Hannah: “For the high ability…to develop independence in their learning the children can go to the learning centre and do the problem solution chart and really think about what they have read and things like that.” Alice: “I would be looking at more independent type activities for my high ability children compared to the low ability children. Yes, I think just for my high ability group I would be looking at more complex tasks, tasks that they would have to work on in a more independent way.”
Helen: “There are activities that they can go to by choice. There are computer activities, the challenge corner, theme box…” Holly: “I basically give them a choice to a point and as long as they are going in the right direction that I want them to be going in…So often I try and let them decide on their own learning experiences.” Hannah: “I might give them a range and say we could work on this, or we could work on that, what would you like to work on? So that they have got to take ownership of it.”
ClassificationRepresentative Statement Orientation/focus This story is called Homespun. With that title what do you think it is going to be about? Prior knowledge Remember we were talking about symmetry the other day and learning about rotation. Explanation They use bamboo in some countries to make furniture. Instruction Balancing the ball on your left hand like that, close your fist up, palm up, like that and toss the ball up. ModificationOh, didn’t we count in twos on the calculator before? Okay we’ll do that first then.
Feedback PraiseGosh you guys are amazing Criticism Look, he hasn’t got his ears in the right place FeedbackGo, Hannah. Nice speed. Good jump. The faster you sprint when you jump the further you will get in your jump.
Questioning Closed question What’s the Milky Way? Open question What do you think a noodle head might be?
Inquiry-based teachingd =.33 Individualised instructiond =.23 Auditory learning styled =.18 Kinaesthetic learning styled =.18 Within class groupingd =.16 Problem-based learningd =.15 Visual learning styled =.09 Whole language programmesd =.06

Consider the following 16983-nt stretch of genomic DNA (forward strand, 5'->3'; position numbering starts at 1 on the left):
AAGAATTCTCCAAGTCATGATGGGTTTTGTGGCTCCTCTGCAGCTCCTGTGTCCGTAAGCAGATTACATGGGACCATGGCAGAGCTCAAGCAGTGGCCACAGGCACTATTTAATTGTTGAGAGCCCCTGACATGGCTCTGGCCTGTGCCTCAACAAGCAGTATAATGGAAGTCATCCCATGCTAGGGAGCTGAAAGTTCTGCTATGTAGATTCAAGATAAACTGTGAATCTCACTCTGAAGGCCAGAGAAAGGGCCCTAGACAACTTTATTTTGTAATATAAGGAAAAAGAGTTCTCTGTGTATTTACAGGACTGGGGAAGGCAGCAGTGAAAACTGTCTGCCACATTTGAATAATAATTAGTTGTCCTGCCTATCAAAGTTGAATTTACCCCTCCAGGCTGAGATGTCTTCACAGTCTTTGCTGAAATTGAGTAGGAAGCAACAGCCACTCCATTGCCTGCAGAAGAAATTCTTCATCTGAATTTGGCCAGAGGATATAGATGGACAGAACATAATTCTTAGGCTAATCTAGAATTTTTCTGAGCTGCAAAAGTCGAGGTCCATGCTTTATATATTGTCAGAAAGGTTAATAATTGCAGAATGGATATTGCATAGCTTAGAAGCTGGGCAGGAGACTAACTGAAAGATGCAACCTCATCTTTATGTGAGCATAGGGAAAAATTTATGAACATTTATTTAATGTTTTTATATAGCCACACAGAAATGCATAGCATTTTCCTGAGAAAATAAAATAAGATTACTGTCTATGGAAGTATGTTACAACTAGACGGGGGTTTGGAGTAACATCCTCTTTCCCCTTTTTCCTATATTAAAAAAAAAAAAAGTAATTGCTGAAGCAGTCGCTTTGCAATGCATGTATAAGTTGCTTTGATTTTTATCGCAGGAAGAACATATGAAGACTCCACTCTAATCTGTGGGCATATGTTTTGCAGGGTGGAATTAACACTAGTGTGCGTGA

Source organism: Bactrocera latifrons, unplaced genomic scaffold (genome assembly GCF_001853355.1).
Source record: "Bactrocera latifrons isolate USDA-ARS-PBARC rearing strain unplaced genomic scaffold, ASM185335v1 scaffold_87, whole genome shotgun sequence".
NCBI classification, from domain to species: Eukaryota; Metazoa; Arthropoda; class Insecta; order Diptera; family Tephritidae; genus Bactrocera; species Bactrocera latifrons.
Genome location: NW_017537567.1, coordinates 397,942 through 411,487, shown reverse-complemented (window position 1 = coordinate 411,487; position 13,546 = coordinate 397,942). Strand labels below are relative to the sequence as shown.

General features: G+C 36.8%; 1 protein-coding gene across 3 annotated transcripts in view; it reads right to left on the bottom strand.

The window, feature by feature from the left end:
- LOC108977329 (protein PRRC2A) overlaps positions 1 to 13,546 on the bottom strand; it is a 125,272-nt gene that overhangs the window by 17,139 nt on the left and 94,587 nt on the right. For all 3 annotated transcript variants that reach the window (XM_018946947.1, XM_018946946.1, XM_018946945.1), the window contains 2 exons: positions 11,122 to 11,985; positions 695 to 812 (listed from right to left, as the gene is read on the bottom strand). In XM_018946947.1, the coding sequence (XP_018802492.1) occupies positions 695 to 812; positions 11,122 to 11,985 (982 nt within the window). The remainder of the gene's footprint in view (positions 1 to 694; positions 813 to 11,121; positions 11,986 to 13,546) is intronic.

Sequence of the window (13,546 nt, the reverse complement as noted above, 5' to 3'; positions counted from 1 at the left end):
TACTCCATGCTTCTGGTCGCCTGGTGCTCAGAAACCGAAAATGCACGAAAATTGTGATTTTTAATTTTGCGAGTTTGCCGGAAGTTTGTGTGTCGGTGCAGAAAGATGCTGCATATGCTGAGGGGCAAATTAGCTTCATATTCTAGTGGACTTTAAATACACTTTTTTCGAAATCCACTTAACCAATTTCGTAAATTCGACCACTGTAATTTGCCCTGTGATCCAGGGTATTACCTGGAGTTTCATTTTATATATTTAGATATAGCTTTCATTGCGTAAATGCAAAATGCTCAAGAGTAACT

Learning intentions Success criteria Next steps Confidence to take risks
Alignment of feedback Clarity of learning intentions Stick to the learning intentions
One day annansi met hare and they went to a tree fooll of food annansi had to singing a little soing to get the rpe and the rope did Not come dawn by its self his mother dropt it dawn and he clib up it towld harea rope and he clib up it he towld hare not to tell but at ferst he did not tall but in a little wille he did. He towlld eliphont and the tottos and the popuqin and the caml and they sain the little soing and dawn came the rop and they all clambd on it and the rope swuing rawnd and rawnd. And they all screemd and thir screemds wock Anasi up and he shawtdid to his mother it is not Anasi but robbers cut the rope. And she cut the rpoe and annis fell and the elphent flatnd his fas and the totos crct his shell and the caml broka bon in his humpe and prcupin brock all his pricls.
Two main uses ◦ An assessment strategy ◦ A teaching strategy
Have you learnt or been reminded of anything about your teaching in this section of the workshop? What (if any) changes will you make to your teaching? How will you achieve these changes? Where are you going? How are you going? Where to next?
How will you set up your classroom for reading? When will you do this? What learning experiences will you include? Will you work on ideas related to presentation of concepts, feedback, questioning? If so, what will you do? When? Plan, plan, plan